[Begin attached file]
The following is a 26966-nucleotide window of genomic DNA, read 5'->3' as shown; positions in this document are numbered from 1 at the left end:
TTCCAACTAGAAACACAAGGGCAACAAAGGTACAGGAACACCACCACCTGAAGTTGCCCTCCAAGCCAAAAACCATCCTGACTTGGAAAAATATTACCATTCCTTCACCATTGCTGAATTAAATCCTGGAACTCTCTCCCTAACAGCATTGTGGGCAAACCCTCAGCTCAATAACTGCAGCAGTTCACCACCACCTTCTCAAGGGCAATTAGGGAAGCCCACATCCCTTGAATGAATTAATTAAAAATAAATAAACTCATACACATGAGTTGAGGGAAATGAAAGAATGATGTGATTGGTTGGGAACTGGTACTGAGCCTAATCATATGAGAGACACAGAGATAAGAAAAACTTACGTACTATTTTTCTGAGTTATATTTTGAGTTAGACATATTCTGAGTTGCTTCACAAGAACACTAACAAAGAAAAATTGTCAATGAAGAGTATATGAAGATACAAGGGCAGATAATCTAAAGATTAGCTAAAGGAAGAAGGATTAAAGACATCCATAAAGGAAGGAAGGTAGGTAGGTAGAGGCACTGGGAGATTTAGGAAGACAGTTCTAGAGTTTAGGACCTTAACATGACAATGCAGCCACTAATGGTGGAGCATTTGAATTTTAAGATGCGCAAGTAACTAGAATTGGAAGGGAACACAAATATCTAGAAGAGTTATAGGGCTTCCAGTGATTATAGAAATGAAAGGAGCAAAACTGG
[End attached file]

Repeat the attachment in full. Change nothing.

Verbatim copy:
The following is a 26966-nucleotide window of genomic DNA, read 5'->3' as shown; positions in this document are numbered from 1 at the left end:
TTCCAACTAGAAACACAAGGGCAACAAAGGTACAGGAACACCACCACCTGAAGTTGCCCTCCAAGCCAAAAACCATCCTGACTTGGAAAAATATTACCATTCCTTCACCATTGCTGAATTAAATCCTGGAACTCTCTCCCTAACAGCATTGTGGGCAAACCCTCAGCTCAATAACTGCAGCAGTTCACCACCACCTTCTCAAGGGCAATTAGGGAAGCCCACATCCCTTGAATGAATTAATTAAAAATAAATAAACTCATACACATGAGTTGAGGGAAATGAAAGAATGATGTGATTGGTTGGGAACTGGTACTGAGCCTAATCATATGAGAGACACAGAGATAAGAAAAACTTACGTACTATTTTTCTGAGTTATATTTTGAGTTAGACATATTCTGAGTTGCTTCACAAGAACACTAACAAAGAAAAATTGTCAATGAAGAGTATATGAAGATACAAGGGCAGATAATCTAAAGATTAGCTAAAGGAAGAAGGATTAAAGACATCCATAAAGGAAGGAAGGTAGGTAGGTAGAGGCACTGGGAGATTTAGGAAGACAGTTCTAGAGTTTAGGACCTTAACATGACAATGCAGCCACTAATGGTGGAGCATTTGAATTTTAAGATGCGCAAGTAACTAGAATTGGAAGGGAACACAAATATCTAGAAGAGTTATAGGGCTTCCAGTGATTATAGAAATGAAAGGAGCAAAACTGG